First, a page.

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Latest Humus Stories

Genome Of The Button Mushroom Sequenced
2012-10-09 05:30:24

April Flowers for redOrbit.com - Your Universe Online Occupying a prominent place in our diet and grocery stores, the button mushroom boasts a multibillion-dollar niche. In nature, the same mushroom, Agaricus bisporus, is known to decay leaf matter on the forest floor. A new study, led by the French National Institute for Agricultural Research (INRA) and the U.S. Department of Energy Joint Genome Institute (DOE JGI), has determined the complete gene sequence of A. bisporus. Published...

2010-12-06 23:19:20

Unique open-air laboratory enables study of a complete ecosystem in the making How do ecosystems develop? No one really knows, yet. There is however one project, unique in the world, seeking to answer this question. In a former open-pit coal mining area in Brandenburg, Germany, a surface of six hectares was partitioned off and then left to its own resources. Scientists from the Technische Universitaet Muenchen (TUM), in collaboration with researchers from other institutions, are studying the...

2008-09-30 15:00:31

COMPOST is a natural fertiliser and soil conditioner that can be made at home from organic wastes, such as: Twigs and prunings. Lawn clippings. Food scraps. Manure. Leaves. These wastes are changed into a rich humus by micro-organisms (tiny creatures), insects and worms. Composting is great for the garden and environment because it: wImproves soil fertility and texture. Boosts plant health and growth. Helps retain moisture and nutrients. Lessens the requirement for...

2008-09-23 03:00:16

Clay is the Jekyll and Hyde of soils. It constitutes some of our most fertile agricultural soils, but even these turn rock-hard when dry. Tiny particles pack down so tightly that the ground virtually defies water absorption. Once saturated, it becomes a sticky morass taking forever to dry out. Many a garden failure is directly related to an abundance of clay in the soil. Like all things in life, there is no absolute black-and-white with soils but, rather, a million shades of...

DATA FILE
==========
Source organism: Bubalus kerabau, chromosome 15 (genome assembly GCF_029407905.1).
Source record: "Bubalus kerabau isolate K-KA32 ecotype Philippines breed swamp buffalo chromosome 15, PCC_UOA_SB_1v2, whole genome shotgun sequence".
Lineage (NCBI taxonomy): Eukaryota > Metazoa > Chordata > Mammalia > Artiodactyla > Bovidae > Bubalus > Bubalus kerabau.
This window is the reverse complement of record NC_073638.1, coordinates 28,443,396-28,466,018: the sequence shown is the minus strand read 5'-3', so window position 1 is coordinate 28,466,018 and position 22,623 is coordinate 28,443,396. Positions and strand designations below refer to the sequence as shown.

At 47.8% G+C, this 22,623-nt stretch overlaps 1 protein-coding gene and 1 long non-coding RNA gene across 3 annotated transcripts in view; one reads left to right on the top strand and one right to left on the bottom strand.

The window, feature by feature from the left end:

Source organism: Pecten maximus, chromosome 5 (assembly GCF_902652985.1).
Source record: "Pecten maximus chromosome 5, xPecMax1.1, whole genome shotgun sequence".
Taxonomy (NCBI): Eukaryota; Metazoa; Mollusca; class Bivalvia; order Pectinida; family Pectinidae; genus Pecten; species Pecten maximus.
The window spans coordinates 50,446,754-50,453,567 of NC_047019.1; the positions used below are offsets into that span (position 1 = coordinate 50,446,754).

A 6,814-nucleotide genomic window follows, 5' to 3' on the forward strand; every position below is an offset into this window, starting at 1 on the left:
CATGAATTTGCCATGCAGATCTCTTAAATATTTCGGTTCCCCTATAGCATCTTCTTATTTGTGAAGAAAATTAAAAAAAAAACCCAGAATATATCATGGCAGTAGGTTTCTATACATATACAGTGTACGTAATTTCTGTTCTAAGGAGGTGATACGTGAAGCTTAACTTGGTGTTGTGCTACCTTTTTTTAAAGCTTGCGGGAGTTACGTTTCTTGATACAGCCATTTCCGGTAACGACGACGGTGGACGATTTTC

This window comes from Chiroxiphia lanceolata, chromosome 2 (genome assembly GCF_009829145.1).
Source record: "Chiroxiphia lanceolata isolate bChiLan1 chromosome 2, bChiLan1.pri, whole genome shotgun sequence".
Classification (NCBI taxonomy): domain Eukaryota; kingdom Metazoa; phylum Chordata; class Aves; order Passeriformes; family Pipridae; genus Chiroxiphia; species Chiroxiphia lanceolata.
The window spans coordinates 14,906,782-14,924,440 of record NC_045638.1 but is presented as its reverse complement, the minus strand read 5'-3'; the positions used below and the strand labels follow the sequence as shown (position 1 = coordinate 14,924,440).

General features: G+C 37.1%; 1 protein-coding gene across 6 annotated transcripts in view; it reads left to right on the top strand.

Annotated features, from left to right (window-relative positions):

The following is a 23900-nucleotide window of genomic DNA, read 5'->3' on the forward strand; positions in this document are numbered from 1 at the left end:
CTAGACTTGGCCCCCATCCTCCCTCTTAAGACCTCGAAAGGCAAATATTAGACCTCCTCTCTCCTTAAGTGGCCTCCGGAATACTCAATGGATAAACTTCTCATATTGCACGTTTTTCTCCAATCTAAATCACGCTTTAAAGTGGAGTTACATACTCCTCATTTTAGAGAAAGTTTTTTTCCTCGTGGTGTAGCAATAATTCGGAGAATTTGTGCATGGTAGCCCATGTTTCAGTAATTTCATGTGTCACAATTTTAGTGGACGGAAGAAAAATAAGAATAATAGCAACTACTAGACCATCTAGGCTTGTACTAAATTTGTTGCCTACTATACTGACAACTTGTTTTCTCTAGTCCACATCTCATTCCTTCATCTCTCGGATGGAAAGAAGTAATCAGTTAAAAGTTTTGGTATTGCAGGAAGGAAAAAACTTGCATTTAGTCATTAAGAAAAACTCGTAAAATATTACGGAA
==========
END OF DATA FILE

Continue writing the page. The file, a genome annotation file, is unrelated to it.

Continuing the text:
2008-08-22 18:00:25

WADDINXVEEN, The Netherlands, August 22 /PRNewswire/ -- Exactly 40 years after Woodstock, a "Rock for Nature" rock concert will be held in the Schwabisch Hall in Germany from August 22 through 24. The concert's theme will be organic, genetic-manipulation free agriculture. Eosta's sister organization "Soil & More" will fully compensate all CO2 emissions arising from the concert with "carbon credits" obtained through composting projects for organic agriculture. The concert will feature...

2008-07-24 03:00:35

By Desalegn, Getinet Binner, E; Lechner, P Performing compost quality assessment such as compost stability is quite necessary for rating the quality of horse manure and biowaste composts and meeting specific regulatory requirements on the composition and compost process. The aim of this study was to identify an appropriate feedstock composition for use in the production of high quality compost. The objectives were to (1) identify an appropriate feedstock composition (2) determine organic...

2008-06-17 02:30:00

Organic fertilizers are all the rage these days, and with good reason. They can provide plants with a long, slow feed, and their manufacture reuses waste products while putting less demand on natural resources. Many gardeners, though, make the mistake of approaching the use of organic fertilizers in the same way as they might use a chemical fertilizer. For instance, the other day a gardening expert on the radio was touting the benefits of guano, or bat droppings. He was right about guano...


Word of the Day
cock-a-hoop
  • Exultant; jubilant; triumphant; on the high horse.
  • Tipsy; slightly intoxicated.
This word may come from the phrase 'to set cock on hoop,' or 'to drink festively.' Its origin otherwise is unclear. A theory, according to the Word Detective, is that it's a 'transliteration of the French phrase 'coq a huppe,' meaning a rooster displaying its crest ('huppe') in a pose of proud defiance.' Therefore, 'cock-a-hoop' would 'liken a drunken man to a boastful and aggressive rooster.'
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